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The future of network-building is digital

By Sanni Juoperi on Dec 22, 2020 12:26:28 PM


The German Federal Agency for Civic Education has been running the cross-European NECE network for over 15 years. Previously, their work has had a strong focus on co-creating in a yearly physical conference. Now the common journey is built on a digital platform. 

The German Federal Agency for Civic Education (the Bundeszentrale für politische Bildung or the ”bpb” as it is referred to in short) - is a federal public authority providing citizenship education and information on political issues to all people in Germany. A central function of theirs is to run the NECE conference and network, an international community of European civil educators. In addition, NECE maintains close ties across the world of international civic education, fostering knowledge exchange and shared learning.  “NECE is not a network with an institutionalized structure - it’s a network of partners that has expanded with us and has an international advisory board. Our mission is to keep the network active and alive. An annual conference with additional workshops is at the heart of keeping the network alive and to trigger advancing civic education-related activities Europe-wide.” describes Christoph Müller-Hofstede from bpb. 


As it was quite clear in the spring of 2020 that the most important yearly event for NECE was not going to happen as is, Müller-Hofstede, together with their long-term external partners Lab Concepts, consulted facilitators Dirk Hulverscheidt and Tanja Murphy-Ilibasic on alternatives suitable to the audience and current environment. In mutual exchange, the initial ideas expanded to what if the network would not just focus on finding an alternative solution for the conference but would rethink the way the network works and offer multiple possibilities for people and organizations to come together online throughout the year? This new concept was accompanied by the recommendation to deploy the Howspace digital facilitation tool to utilize in the pre-events, conference as well as engagement in between the events, easily opening participation up beyond a solely European audience to a global one.

In search of a digital network solution


“Before 2020, NECE wasn’t focused on many digital activities. We had been looking for tools to fit our purpose before, and we had a shared information database for the network but it was not in active use. The challenge was how to engage people to add data when there were no interactive elements to it. We were looking for a tool that would really allow us to breathe life into a network within the digital space. Covid fast-tracked us to radically transition to the digital world - Zoom being the first step. But there remained the desire to find a facilitation platform that could keep the work ongoing between our meetings and allow those unable to attend to remain an integral part of the process. So when Howspace was introduced to us, it was immediately of interest”, Müller-Hofstede describes.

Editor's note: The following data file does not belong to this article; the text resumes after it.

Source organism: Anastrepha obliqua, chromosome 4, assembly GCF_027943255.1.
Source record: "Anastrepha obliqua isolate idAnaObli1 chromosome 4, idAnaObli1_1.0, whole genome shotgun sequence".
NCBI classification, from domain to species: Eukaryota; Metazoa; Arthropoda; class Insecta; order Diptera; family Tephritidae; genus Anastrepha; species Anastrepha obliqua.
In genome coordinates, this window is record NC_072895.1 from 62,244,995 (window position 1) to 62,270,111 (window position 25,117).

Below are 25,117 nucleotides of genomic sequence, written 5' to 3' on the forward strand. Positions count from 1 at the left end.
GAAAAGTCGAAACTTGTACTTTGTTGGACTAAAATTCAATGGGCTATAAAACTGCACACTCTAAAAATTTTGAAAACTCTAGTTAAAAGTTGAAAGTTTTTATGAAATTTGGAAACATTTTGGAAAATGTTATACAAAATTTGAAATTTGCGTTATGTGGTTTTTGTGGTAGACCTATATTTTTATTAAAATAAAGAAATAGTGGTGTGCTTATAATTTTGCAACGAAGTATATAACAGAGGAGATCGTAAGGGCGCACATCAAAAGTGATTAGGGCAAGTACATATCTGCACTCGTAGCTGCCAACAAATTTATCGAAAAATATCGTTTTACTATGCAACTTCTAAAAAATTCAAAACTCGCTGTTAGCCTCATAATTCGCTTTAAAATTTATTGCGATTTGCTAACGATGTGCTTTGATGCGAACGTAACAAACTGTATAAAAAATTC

A virtual collaboration campus tying together over 30 events

The solution that Hulverscheidt and Murphy-Ilibasic built in collaboration with the NECE team was a digital campus environment with over 30 smaller events leading up to the traditional 3-day conference. The process was a success: once the ice was broken there was new kind of input coming in. The difference to previous ways of working was huge: as there is a possibility to continue engaging after events, people continued commenting on events and workshops that were 2-3 months ago, keeping the discussions and topics alive. “A key element of Howspace is that you need only a minimum of  technical know-how to fully engage and that it offers  so many different types of interaction to be a part of a process - this is so far beyond just participating in a video meeting”, Hulverscheidt and Murphy-Ilibasic describe.

For the new NECE concept, Howspace was the central tool holding more than 30 very different events together. “As is natural for this kind of process, some participants interacted more and some less on the platform. But it definitely helped us to deploy new working methods. From June onwards, we prepared a new declaration for the importance of civic education during the pandemic. This declaration process was running throughout the campus events, and, as a result, we were able to present a truly co-created declaration. Many individuals and NGOs were involved in the process and their perspectives became visible in the content. Involving this group of people in this kind of process of documentation is something new for NECE, and it will definitely be a one of our ways of working in the future as well”, Müller-Hofstede describes.

New working methods for years to come

“We want to encourage others to use Howspace based on our own good and extensive experience - it’s such a multifaceted, highly customisable tool for anybody running an interactive project or process with people with the wish of going beyond a single webinar or lecture. I recommend it to anyone who's interested in getting people engaged and onboard. This is the core aspiration of our work - what we try to do as developer, promoter and advocator of civil society Europe-wide”, Müller-Hofstede concludes the experience. “Embarking on this digital journey and integrating a digital facilitation platform is something that really changed both the mindset and work methods for NECE for years to come. Even though the pandemic led us to it, by no means is it simply an emergency solution. Instead, it changes our working methods and possibilities for engagement in our network for the better.


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